Frankly, that's because my review of the second issue got somewhere in the vicinity of three to five hits. But the series is up to issue 7 (with issue 8 due shortly), I'm still reading them and I think they provide an interesting insight into where we are with the current WWE television product, so...here we go.
When last we left Titan City, the fictional metropolis where Foley, co-writer Shane Riches and artist Alitha Martinez set the first four issue arc of the series, things were getting kind of messy - both in story and from a storytelling perspective. This trend continued in the series third issue, as the creative team kept trying to keep twenty-plus wrestlers in the tale, each with a noteworthy role to play in the increasingly twisty noir plot of the stolen ten million dollars (the "Money in the Bank" that gave this four-parter its title) and the many factions out to reclaim the briefcase full of loot and/or punish whoever took it.
Issue 3 is probably my least favorite of the book to date for a writing perspective, but one of the best in terms of illustration. Martinez, colorist JayJay Jackson and letter Tom Orzechowski do get inventive in how they present wrestling action, and it really enhance some clever set-ups like John Cena and Randy Orton versus the Wyatts in a burning barn, or Rey Mysterio and CM Punk versus the Real Americans in a meat locker.
The problem is that the latter fight involves the tweener rogue Hornswoggle and his manservant Khali, the prime example of trying to shoehorn too many characters into the book. Bray and company are never seen again, and they, along with the Orton and Cena as The Defiant Ones scenario, could fill up an interesting arc of their own. Instead, they're lost in the soup of a single issue - along with a big final panel review that isn't nearly as dramatic as it wants to be because by the time it comes you're numbed by the size of the cast.
"Money in the Bank"s final issue is the best since the first one, precisely because Foley streamlines characters and set-ups in order to bring the story home. I don't want to give too much away - while the twists won't surprise anyone who's read a few pulp crime stories in their life, it's well executed and satisfying based on what has come before.
I will say that the way they incorporate Daniel Bryan, Christian and Orton into a ladder match scenario to retrieve the briefcase that completely fit in with the non-wrestling story had me grinning from ear-to-ear.
A couple of issues with the conclusion of the opening arc for WWE Superstars...one, just when things are getting interesting, we're leaving Titan City. While I still don't need to spend more time with crime lord Jerry Lawler, the main players are established, the city is still broken and there's even a cliffhanger ending that teases a heel turn that many of us have been begging for for years. But it's on to the next story, and a whole new set-up, in issue 5.
The second problem with the conclusion of the opening tale is really highlighted by the protagonist of the second...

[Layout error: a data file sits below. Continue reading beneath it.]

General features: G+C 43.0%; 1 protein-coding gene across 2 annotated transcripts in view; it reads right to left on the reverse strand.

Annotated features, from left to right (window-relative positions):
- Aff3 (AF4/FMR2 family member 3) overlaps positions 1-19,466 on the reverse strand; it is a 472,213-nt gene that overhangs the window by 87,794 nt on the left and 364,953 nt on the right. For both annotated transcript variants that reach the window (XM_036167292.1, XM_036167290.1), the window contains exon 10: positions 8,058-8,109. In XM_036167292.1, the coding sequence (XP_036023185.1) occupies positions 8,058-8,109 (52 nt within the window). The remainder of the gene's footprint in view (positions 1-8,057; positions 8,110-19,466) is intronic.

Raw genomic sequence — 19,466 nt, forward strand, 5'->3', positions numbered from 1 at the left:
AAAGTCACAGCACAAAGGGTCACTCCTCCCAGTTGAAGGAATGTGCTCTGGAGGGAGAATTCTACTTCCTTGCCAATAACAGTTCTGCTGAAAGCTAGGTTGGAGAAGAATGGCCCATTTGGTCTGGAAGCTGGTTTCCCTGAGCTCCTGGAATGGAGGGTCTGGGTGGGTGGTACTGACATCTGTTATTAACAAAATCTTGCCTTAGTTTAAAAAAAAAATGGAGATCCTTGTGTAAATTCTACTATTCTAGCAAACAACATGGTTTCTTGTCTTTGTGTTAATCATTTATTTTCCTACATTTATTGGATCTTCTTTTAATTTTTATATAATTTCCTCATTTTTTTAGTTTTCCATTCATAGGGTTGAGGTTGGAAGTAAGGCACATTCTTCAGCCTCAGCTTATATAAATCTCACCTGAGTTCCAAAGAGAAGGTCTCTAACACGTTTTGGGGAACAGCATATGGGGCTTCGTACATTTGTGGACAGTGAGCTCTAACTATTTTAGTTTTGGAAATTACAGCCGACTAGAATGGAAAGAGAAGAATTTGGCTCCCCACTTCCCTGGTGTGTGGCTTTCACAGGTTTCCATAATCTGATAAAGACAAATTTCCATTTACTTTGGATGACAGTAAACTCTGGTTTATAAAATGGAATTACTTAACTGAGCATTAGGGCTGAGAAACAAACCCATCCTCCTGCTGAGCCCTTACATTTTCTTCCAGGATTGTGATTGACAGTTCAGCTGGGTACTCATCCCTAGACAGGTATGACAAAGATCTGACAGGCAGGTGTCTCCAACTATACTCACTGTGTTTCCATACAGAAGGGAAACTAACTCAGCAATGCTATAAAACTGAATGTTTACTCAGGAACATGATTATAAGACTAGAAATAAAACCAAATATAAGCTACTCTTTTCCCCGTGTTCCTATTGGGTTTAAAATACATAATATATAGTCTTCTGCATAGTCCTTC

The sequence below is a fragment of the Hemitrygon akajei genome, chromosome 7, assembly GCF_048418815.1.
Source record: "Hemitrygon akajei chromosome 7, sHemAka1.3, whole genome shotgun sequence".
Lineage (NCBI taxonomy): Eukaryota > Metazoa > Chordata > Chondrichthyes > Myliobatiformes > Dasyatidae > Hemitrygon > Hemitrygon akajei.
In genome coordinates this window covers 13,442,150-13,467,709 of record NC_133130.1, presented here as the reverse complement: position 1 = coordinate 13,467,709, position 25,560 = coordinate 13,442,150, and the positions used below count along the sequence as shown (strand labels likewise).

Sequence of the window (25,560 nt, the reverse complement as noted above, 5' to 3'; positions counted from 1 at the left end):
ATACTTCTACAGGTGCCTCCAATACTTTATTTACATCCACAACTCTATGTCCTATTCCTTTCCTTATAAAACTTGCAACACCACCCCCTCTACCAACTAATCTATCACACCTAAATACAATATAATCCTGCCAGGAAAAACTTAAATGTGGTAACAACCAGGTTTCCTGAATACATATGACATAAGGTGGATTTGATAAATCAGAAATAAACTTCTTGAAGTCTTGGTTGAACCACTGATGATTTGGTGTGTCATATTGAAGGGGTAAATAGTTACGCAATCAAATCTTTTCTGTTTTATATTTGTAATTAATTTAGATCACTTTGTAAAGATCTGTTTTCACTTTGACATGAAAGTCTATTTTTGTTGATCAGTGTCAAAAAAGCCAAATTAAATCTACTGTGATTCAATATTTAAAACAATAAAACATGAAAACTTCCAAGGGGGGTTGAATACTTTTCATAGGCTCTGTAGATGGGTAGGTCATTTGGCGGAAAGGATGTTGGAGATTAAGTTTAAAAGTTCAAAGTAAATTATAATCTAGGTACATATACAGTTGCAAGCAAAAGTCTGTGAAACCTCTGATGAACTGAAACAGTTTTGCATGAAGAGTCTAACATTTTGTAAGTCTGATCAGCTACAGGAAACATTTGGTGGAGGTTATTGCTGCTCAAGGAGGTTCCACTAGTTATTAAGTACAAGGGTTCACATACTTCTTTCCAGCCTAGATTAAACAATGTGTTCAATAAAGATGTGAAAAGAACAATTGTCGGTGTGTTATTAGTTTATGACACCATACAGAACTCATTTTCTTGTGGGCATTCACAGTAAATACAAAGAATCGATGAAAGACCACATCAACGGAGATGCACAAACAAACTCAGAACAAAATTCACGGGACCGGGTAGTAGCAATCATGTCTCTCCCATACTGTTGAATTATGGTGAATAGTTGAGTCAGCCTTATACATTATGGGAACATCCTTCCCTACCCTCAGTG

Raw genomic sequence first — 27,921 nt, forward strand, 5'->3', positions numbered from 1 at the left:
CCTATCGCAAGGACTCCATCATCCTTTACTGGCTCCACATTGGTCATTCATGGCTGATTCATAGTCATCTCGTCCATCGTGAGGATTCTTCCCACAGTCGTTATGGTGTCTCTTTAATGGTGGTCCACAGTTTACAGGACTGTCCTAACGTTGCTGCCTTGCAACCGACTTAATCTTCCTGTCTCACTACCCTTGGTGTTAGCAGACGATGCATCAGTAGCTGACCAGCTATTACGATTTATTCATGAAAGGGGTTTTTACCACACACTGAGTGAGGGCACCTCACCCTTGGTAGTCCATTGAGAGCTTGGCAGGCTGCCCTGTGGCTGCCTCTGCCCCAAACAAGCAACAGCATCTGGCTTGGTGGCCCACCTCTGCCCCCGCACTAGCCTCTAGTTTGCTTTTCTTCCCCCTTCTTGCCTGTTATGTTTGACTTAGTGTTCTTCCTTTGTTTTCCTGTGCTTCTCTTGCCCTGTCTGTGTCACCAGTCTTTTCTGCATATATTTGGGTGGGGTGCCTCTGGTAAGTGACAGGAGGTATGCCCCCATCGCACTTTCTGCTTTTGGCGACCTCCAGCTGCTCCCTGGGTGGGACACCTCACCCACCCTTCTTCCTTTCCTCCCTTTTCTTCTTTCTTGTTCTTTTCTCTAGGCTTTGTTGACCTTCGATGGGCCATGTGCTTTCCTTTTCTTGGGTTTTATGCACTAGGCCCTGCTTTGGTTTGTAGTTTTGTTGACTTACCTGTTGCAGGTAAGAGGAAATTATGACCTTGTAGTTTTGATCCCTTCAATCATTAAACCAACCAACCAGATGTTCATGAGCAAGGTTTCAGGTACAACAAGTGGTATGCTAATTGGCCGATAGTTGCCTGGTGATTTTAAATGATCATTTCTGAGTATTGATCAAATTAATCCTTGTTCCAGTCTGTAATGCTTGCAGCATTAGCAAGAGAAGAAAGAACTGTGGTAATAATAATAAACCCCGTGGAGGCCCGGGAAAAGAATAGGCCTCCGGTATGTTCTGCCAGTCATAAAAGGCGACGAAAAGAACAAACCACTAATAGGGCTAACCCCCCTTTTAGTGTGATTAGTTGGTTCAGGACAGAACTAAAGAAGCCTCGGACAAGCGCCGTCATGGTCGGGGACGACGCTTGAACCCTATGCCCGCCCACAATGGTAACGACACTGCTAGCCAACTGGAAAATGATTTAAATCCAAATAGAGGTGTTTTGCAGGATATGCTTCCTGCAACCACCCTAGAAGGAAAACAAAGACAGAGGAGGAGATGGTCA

It was probably inevitable. The lead time required to product comics, combined with the volatile nature of televised pro wrestling - the injuries, egos, fickle crowd reaction and scripting on the fly - makes it difficult to anticipate who to feature in your books that need to be written six months before they'll hit shelves and screens.
At least in the first four issues, Punk and Bryan co-star with Cena and Orton. The three leads of the second arc, "Haze of Glory", are the Best in the World, the YES! Man, and the master of the 619.
Foley and the team at Super Genius probably had a meeting with WWE brass at the project's outset, and were either given the names of wrestlers to feature or got approval for the people they wanted to use prominently. It shows that, for at least the segment of the market that this product is aimed at (13+ year old pop culture afficiandos), CM & DB were integral to their plans going forward. And Mysterio was seen as a evergreen fan favorite who could move product to all ages - especially kids.
Their absence from TV doesn't stop WWE Superstars from being good comics, and in fact, makes for an interesting sales pitch that this is the only place you can see these guys in WWE right now.
But I think it does, especially in the case of Rey and Punk, given that they are not only not wrestling but also at odds with Vince McMahon and company, make WWE hesitant to promote this effort the way they have Slam City and other similar tie-ins.
Which is a shame, because I think the book could find a real audience among the internet wrestling community (IWC) and so called "smart" fans if it received promotion outside of comic shops and digital comics outlets. Issues 5 - 8, which I'll review as a whole when they're all released, show some real flourishes from Foley and team. The first issue of comedic farce set backstage at a real world WWE taping is entitled "RAWshoman", a nod to the Kurasawa film Rashoman that brought the device of multiple characters providing different versions of the same story into the pop culture lexicon.
It also features brilliance like Mankind as a Cryptkeeper-like narrator:
and Daniel Bryan version of events being a Robert E. Howard sword & sorcery epic:
I mean, come on, you wouldn't read D-Bry the Barbarian?
Maybe the plan for the arc after "Haze of Glory" to focus on historic dream matches will steer clear of names that are verbotten on WWE television right now, and let the sports entertainment giant throw their marketing muscle behind the series.
For the time being, it's a flawed but still precious hidden gem in the company's library.
Any of you Cagesiders keeping up with WWE comics?
Agree or disagree with me that they prove how thrown Creative must be to not have guys they were counting on like CM Punk and Daniel Bryan to use right now?